Smart Launcher, with over 10 million downloads, has long been a favorite of users and tech journalists alike, but it was prone to bugginess until fairly recently. A typical critical review starts something like this: "I love this launcher, but one thing bothers me ... " That "one thing" tends to be a bug of some sort, such as inexplicable slowdowns or features that don't work consistently. These didn't disappear completely with the introduction of version 6, but did seem to decline in frequency, and the development of Smart Launcher is very active, with bug fixes and new releases coming every few months. Still, past bugs have occasionally been severe, up to and including basically disabling the phone, so be aware of this when trying Smart Launcher out.
The premium version of Smart Launcher is $6.99 per year.
A clean, customizable launcher that is reminiscent of the Pixel launcher, the Hyperion Launcher is known for its themes and general attractiveness. At 4.1 stars, it's obviously well-loved by users. The Hyperion feature set is predominantly a comprehensive set of theme, color, and other visual personalization capabilities, like a customizable accent color that's translated into a nice circular glow gradient effect. It does have advanced features like custom gestures, though many of these are only available in the premium (Hyperion Supreme) version, available for a mere $1.99.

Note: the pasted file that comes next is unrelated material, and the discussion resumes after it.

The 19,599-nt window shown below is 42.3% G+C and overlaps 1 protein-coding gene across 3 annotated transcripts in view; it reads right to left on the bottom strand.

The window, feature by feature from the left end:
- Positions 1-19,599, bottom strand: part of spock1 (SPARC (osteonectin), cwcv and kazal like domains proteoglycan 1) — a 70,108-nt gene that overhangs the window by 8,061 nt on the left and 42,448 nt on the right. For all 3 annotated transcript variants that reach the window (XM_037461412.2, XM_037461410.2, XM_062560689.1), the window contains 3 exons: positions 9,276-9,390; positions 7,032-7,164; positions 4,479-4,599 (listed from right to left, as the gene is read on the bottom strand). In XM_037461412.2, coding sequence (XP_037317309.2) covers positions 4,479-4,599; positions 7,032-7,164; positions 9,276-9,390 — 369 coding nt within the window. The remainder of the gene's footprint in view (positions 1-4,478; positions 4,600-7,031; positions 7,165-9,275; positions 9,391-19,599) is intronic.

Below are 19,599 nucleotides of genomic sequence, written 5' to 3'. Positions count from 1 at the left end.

Minimalists will find things to love in Hyperion, too, such as the customizable long-press menu and the fully implemented landscape mode. But take note that an unusually large number of recent reviews report substantial bugs, including crashing and slowness when using particular features. It seems to not play nice with Google widgets, in particular. But development is active and you might find that the bugs you care about have been addressed, making Hyperion well worth its low price tag.
Launcher iOS 15/16
It is possible, if a bit counterintuitive, to believe someone might want both the personalization and unique capabilities available to Android users and the standard look and feel of iOS. And sometimes, Android users are Android users for understandable financial reasons. It's remarkable how thoroughly the awkwardly named Launcher iOS 15 and Launcher iOS 16 emulate the iOS user interface. Given Apple's history of aggressive trademark protection actions, one wonders how the developer, Launcher Studio, has escaped a lawsuit. The Android Launcher iOS faithfully recreates a lot of iOS's look and functionality, and the developer offers supplemental apps that enhance the similarities.